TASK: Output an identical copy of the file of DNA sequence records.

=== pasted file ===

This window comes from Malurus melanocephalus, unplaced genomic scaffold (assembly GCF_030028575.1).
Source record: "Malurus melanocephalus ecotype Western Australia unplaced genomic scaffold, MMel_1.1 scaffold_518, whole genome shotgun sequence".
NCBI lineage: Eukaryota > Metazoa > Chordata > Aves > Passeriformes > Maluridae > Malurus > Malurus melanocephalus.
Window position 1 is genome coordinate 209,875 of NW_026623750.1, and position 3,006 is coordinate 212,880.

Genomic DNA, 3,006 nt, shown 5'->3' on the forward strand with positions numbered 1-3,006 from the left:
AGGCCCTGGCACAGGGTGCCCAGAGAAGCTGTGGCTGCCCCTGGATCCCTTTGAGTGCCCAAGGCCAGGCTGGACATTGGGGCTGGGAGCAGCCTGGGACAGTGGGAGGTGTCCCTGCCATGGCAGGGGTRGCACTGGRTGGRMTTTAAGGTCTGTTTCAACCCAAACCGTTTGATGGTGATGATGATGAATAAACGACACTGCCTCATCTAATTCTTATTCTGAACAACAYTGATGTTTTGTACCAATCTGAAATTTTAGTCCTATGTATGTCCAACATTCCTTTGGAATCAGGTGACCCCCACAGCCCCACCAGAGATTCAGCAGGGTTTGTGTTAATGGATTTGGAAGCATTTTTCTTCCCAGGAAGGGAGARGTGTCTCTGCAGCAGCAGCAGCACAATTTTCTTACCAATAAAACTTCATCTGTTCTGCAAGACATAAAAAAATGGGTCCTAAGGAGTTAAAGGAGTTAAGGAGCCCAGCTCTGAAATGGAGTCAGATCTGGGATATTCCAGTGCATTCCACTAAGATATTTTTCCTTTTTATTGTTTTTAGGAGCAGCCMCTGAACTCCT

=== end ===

This window comes from Malurus melanocephalus, unplaced genomic scaffold (assembly GCF_030028575.1).
Source record: "Malurus melanocephalus ecotype Western Australia unplaced genomic scaffold, MMel_1.1 scaffold_518, whole genome shotgun sequence".
NCBI lineage: Eukaryota > Metazoa > Chordata > Aves > Passeriformes > Maluridae > Malurus > Malurus melanocephalus.
Window position 1 is genome coordinate 209,875 of NW_026623750.1, and position 3,006 is coordinate 212,880.

Genomic DNA, 3,006 nt, shown 5'->3' on the forward strand with positions numbered 1-3,006 from the left:
AGGCCCTGGCACAGGGTGCCCAGAGAAGCTGTGGCTGCCCCTGGATCCCTTTGAGTGCCCAAGGCCAGGCTGGACATTGGGGCTGGGAGCAGCCTGGGACAGTGGGAGGTGTCCCTGCCATGGCAGGGGTRGCACTGGRTGGRMTTTAAGGTCTGTTTCAACCCAAACCGTTTGATGGTGATGATGATGAATAAACGACACTGCCTCATCTAATTCTTATTCTGAACAACAYTGATGTTTTGTACCAATCTGAAATTTTAGTCCTATGTATGTCCAACATTCCTTTGGAATCAGGTGACCCCCACAGCCCCACCAGAGATTCAGCAGGGTTTGTGTTAATGGATTTGGAAGCATTTTTCTTCCCAGGAAGGGAGARGTGTCTCTGCAGCAGCAGCAGCACAATTTTCTTACCAATAAAACTTCATCTGTTCTGCAAGACATAAAAAAATGGGTCCTAAGGAGTTAAAGGAGTTAAGGAGCCCAGCTCTGAAATGGAGTCAGATCTGGGATATTCCAGTGCATTCCACTAAGATATTTTTCCTTTTTATTGTTTTTAGGAGCAGCCMCTGAACTCCT